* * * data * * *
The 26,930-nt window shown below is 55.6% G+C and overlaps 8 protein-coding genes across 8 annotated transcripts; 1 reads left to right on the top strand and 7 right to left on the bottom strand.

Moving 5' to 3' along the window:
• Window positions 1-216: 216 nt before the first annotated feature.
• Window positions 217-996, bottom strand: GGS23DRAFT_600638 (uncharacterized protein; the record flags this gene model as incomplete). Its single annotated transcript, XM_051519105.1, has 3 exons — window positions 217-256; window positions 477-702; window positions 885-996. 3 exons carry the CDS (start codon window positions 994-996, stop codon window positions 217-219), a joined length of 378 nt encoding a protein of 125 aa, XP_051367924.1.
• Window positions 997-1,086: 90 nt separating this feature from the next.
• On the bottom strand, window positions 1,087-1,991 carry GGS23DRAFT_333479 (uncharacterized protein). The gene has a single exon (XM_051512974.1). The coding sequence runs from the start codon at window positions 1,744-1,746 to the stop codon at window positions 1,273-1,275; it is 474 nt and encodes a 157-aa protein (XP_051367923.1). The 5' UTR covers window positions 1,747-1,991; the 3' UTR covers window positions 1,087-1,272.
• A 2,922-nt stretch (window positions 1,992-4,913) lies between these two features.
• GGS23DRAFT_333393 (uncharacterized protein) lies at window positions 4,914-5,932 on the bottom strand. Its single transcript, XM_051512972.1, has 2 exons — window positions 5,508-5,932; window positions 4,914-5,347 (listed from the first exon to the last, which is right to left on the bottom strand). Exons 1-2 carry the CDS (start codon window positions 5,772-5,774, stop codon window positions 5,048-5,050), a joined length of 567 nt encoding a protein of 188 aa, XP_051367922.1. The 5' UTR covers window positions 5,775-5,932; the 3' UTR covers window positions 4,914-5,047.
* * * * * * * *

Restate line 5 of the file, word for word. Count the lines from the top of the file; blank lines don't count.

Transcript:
• Window positions 997-1,086: 90 nt separating this feature from the next.